The objection to the theory of these clergymen is fundamental. They admit that resistance to Jefferson Davis is a necessity of our social condition. But necessity is another name for the commands of God. What we cannot help, God ordains. Necessity implies that all individual will, opinion and caprice, is nullified by Divine Providence. What events absolutely force us to do, God manifestly intends we shall do. Necessity, unless we interpret the word in an atheistic sense, is the impulse given to our wills by our Creator. If it leads us to battle, God is the leader; and if, after we are killed, he punishes us for obeying Abraham Lincoln rather than Jesus Christ, we can only bow to the decrees of a Power which is both inscrutable and omnipotent.

But we do not think that the intelligent will of man is under the dominion of necessity. If we thought that the present war was not Christian, we should not hesitate to denounce it, regardless of all seeming necessities of the State. No human being who has consciously acknowledged Christ as his Master, has the right to heed any proclamation of the President of the United States which palpably contradicts the commands of Christ. He had better suffer all that man can inflict than violate the conditions of his eternal salvation.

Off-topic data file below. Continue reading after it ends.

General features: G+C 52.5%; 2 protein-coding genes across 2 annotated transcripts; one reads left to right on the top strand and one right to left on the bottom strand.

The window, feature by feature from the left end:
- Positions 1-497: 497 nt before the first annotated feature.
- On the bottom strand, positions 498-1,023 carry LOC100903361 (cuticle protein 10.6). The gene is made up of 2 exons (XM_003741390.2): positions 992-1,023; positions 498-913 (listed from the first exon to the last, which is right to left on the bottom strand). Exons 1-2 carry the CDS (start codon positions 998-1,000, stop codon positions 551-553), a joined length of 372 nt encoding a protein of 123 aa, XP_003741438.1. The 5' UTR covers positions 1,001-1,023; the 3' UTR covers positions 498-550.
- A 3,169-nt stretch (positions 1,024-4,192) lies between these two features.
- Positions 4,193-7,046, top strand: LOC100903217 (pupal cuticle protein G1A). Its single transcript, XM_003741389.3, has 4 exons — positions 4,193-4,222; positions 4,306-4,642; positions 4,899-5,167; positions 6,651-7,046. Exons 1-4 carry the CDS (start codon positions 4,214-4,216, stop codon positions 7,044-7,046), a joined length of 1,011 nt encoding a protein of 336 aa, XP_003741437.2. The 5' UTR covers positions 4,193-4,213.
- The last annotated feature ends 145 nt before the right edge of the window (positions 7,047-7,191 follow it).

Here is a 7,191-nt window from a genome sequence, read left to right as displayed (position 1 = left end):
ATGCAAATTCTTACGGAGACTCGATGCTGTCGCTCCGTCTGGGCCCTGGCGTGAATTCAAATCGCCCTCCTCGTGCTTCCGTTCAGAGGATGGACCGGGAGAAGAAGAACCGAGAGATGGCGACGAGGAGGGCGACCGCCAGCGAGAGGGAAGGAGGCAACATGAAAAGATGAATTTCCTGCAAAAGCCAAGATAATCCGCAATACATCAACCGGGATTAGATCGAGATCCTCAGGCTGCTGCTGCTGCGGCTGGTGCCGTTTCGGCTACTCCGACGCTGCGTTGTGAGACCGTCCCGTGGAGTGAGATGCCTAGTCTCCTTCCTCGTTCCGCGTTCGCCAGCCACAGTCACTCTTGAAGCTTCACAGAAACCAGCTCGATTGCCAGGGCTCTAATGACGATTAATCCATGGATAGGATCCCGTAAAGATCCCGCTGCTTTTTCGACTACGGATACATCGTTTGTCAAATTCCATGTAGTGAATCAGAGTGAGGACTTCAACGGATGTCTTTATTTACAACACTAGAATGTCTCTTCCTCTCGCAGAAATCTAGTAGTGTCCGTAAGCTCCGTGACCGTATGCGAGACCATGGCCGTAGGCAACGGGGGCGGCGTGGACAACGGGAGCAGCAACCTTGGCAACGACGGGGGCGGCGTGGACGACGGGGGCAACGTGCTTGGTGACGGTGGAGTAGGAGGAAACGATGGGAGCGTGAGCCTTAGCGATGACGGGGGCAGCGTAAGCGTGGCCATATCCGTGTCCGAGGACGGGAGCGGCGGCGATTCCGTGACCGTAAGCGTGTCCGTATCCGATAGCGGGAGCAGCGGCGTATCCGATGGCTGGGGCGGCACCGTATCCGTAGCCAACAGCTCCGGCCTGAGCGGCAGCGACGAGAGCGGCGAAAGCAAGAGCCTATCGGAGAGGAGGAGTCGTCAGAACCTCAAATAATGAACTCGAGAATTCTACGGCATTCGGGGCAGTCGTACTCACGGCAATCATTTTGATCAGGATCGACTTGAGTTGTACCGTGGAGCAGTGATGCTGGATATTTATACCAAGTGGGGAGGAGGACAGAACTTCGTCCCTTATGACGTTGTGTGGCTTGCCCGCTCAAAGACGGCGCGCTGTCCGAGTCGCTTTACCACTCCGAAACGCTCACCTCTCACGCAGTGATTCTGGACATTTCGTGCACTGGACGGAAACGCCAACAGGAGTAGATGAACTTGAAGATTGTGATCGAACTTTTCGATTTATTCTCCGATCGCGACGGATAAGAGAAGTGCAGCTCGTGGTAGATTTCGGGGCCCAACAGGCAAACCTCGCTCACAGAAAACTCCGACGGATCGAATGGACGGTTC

But, in truth, the teachings of our Saviour in regard to the war may be all condensed in the statement that we should never be animated by a feeling of personal vindictiveness and revenge. If Jefferson Davis of Mississippi strikes John Davis of Massachusetts, on one cheek, let John Davis offer the other; but if Jefferson Davis strikes at the community of which John Davis is a member, there is not a word in the New Testament which forbids John Davis to lead a hundred thousand men to annihilate Jefferson Davis and his rascal crew. John has no Christian right to cut down Jefferson from motives of personal revenge, but he has a Christian right to destroy him as a public enemy.